Beast Academy Science is here!

A first look at the first Beast Academy Science book, 3A.

The cover of Beast Academy Science 3A, with four cartoon beasts smiling in a hail storm.
Beast Academy Science 3A

Art of Problem Solving, publisher of the beloved Beast Academy math curriculum, has finally released the first piece of their long-awaited science curriculum: Beast Academy Science. When I asked Wanda if she was interested, she shot out an UMMM YESSSSSS! before I even finished telling her about it. And now I have it here in my hands! Hooray!

The cover of Beast Academy Science 3A, with four cartoon beasts smiling in a hail storm.
Beast Academy Science 3A
Side view of Beast Academy Science 3A; the spine is about an inch thick.
Beefy side view

The only part that is available right now is 3A. AoPS says that level 3 (aimed at ages 8-10) will have two halves and that the other half, 3B, will be released in "early 2024." At this point, I haven't seen anything about how many other levels to expect, what will be covered in them, and when to expect their release.  

I can't really make any guesses yet at how this might measure up as a full curriculum, not until the whole program is available. So for now, I'm just going to look at it as a fun supplement.

We don't have a need for Beast Academy Science. I'm super happy with how our science curriculum, Building Foundations of Scientific Understanding (BFSU), has worked for us, and Wanda has already learned the concepts covered in Beast Academy Science 3A. But we want it, because we love Beast Academy that much, and because science is awesome. We haven't figured out where we'll fit it into our schedule. Probably a fun thing to do on Fridays.

The little monsters of Beast Academy learn about the role heat plays in wind in one of the comic sections.
The little monsters of Beast Academy learn about the role heat plays in wind.
Full-color workbook pages with blank slots for students to fill in food webs.
An example of the full-color workbook pages, with photographs.

My first visual impressions of Beast Academy Science 3A: It's colorful! It's attractive! It's inviting! It looks super easy to use! The comic book segments are just like those found in Beast Academy Math, with our old friends Winnie, Lizzie, Alex, and Grogg, now with new science teachers. Between the comic book segments are full-color workbook pages and "labs"—instructions for real-world activities using easily sourced materials. (A complete materials list is found at the front of the book, and can be viewed on the Beast Academy website). The whole book is beautifully designed, with attractive graphics, colorful photos and illustrations, and clear instructions. The Beast Academy website has a lot of sample pages from Beast Academy Science 3A, go take a look.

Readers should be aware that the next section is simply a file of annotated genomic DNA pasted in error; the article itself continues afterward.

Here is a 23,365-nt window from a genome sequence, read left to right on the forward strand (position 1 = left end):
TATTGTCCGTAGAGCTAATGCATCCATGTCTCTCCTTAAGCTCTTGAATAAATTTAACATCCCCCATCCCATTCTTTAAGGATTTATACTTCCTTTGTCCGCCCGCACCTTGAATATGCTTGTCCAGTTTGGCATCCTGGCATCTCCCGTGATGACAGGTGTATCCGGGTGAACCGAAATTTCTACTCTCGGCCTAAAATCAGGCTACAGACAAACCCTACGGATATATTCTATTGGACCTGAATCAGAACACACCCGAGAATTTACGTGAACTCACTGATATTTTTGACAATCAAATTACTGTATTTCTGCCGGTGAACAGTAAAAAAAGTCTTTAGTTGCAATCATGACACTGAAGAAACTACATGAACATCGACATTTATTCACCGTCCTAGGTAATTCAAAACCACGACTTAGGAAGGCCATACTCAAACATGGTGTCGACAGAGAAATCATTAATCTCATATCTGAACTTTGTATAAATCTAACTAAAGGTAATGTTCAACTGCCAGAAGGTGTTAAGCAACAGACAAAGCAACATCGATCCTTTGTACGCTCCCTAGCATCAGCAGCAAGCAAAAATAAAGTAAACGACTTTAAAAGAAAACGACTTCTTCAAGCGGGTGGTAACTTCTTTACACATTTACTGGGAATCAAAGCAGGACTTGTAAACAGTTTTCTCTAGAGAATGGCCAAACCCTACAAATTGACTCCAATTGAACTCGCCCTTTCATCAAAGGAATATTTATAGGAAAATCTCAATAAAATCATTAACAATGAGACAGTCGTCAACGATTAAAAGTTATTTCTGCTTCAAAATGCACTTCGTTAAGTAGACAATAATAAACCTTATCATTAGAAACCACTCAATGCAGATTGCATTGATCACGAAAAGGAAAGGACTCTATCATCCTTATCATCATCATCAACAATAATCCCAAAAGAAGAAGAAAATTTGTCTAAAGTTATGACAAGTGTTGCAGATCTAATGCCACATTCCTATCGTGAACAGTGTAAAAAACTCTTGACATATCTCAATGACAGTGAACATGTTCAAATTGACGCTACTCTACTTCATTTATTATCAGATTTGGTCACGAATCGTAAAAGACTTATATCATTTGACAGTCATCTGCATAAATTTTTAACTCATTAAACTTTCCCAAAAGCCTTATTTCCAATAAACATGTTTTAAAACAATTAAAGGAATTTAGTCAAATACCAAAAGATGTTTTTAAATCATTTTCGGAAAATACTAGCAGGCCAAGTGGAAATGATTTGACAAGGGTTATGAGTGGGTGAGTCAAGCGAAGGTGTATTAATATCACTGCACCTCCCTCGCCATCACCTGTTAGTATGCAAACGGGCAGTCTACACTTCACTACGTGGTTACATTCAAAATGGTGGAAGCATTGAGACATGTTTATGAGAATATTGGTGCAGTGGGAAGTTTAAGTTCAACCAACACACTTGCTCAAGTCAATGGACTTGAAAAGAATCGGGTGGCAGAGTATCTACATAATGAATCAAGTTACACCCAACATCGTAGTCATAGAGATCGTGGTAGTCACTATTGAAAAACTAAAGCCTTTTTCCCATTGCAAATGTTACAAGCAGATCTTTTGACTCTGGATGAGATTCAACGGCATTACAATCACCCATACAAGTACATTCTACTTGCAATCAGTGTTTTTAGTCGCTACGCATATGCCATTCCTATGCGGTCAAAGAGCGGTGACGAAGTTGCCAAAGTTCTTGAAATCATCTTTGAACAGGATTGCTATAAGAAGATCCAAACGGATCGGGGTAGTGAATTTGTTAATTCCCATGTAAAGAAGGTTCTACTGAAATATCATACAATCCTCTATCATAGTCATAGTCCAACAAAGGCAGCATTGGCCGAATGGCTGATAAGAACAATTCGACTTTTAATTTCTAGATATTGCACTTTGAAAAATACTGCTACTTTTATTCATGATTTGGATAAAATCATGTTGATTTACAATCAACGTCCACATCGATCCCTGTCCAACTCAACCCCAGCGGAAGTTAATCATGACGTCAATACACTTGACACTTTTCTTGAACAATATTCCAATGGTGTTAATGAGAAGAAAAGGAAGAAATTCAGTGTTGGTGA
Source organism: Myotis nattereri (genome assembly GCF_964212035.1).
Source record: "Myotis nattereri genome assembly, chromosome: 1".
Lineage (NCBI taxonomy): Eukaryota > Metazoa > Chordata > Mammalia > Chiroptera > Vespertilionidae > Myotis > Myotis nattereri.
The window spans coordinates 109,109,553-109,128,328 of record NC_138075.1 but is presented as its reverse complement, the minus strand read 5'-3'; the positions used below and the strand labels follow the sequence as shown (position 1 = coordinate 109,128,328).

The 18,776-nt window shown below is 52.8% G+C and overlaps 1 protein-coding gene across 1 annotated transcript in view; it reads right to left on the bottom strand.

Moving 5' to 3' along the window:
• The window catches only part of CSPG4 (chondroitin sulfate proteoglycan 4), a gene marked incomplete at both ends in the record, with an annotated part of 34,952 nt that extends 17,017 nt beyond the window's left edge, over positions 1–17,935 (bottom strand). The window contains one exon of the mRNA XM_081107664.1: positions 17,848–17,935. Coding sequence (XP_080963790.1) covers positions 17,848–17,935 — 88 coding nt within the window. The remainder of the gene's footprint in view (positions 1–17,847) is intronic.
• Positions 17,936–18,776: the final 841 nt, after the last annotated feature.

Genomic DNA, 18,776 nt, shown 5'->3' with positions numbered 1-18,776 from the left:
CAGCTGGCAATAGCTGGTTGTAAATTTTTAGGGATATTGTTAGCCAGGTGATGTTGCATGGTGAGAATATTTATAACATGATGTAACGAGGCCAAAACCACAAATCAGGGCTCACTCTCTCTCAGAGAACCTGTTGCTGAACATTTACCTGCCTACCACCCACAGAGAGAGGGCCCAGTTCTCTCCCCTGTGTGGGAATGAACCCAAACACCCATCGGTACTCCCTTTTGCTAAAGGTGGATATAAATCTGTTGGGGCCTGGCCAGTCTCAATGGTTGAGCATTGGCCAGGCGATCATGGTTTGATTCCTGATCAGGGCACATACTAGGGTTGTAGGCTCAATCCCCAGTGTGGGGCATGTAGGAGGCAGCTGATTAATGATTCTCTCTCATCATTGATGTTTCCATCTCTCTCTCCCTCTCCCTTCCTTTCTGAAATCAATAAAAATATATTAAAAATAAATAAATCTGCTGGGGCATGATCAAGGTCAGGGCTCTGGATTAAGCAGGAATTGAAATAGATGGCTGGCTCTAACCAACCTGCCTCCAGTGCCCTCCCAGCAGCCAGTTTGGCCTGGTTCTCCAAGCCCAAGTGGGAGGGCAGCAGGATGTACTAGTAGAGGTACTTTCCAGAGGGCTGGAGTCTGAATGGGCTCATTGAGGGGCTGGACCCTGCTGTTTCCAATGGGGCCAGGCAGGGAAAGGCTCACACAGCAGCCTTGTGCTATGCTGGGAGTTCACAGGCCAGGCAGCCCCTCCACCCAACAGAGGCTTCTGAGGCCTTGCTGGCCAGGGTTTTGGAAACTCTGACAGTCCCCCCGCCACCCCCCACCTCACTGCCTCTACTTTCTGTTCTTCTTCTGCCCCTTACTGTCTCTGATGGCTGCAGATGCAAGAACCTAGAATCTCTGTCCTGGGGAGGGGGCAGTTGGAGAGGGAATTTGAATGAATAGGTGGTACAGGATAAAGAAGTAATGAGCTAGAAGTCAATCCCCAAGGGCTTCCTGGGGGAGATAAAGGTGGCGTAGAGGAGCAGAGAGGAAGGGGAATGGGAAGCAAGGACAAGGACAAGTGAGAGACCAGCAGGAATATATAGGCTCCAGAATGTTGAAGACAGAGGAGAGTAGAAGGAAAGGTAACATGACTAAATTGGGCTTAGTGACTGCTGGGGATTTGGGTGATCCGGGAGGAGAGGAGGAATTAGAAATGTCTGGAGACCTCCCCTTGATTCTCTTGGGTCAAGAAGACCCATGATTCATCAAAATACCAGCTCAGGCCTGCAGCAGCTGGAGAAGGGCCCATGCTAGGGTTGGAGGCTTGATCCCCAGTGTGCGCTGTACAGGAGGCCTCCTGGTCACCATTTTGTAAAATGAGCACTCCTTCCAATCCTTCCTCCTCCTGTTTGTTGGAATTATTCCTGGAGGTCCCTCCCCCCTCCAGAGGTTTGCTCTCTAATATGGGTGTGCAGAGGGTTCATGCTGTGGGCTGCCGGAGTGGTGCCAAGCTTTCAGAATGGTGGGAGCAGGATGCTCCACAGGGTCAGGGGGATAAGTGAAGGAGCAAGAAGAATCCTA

Okay, so it's pretty, and looks easy, but is it good? I've linked before to an excellent article by cognitive scientist Daniel T. Willingham about designing lessons to optimize retention. (I also strongly recommend his excellent book, Why Don't Students Like School?, which I reviewed in my post about the science of learning.) My initial impression is that Beast Academy Science was designed in alignment with some of the ideas put forth in that article: there is a story for each lesson, there's a central problem for the kids to be thinking about, and activities seem to be appropriate "discovery" learning: not about flashy fun, but simple and focused on the core principle of the lesson.

I've been impressed with the way Beast Academy Math has been designed to help kids develop a great problem solving mindset and skill set; as expected, Beast Academy Science looks like it delivers more of the same.

What I don't feel ready to assess is the quality and coverage of the actual science content. I'm spoiled by BFSU, which covers kindergarten through grade 8, and its strength lies in how it thoughtfully builds a whole scientific world view over those years. Beast Academy Science isn't there yet, with only one half-level available, so this is feeling pretty apples-oranges. That said—a science curriculum is only as good as your ability to actually use the ding-danged thing, and many people struggle to actually implement BFSU. BFSU takes more planning bandwidth than a lot of people have, and that's a clear strength of Beast Academy Science.  

Until we've had a chance to actually try a few of the lessons, I'm not really able to give a full-throated endorsement, and until the full program is released I can't recommend it as a science curriculum, but for now, as a supplement, I'd say it looks very promising! Also promising: Wanda is begging to get started with it right now, at 6pm on a Thursday. Those Beast Academy folks, they know what they're doing.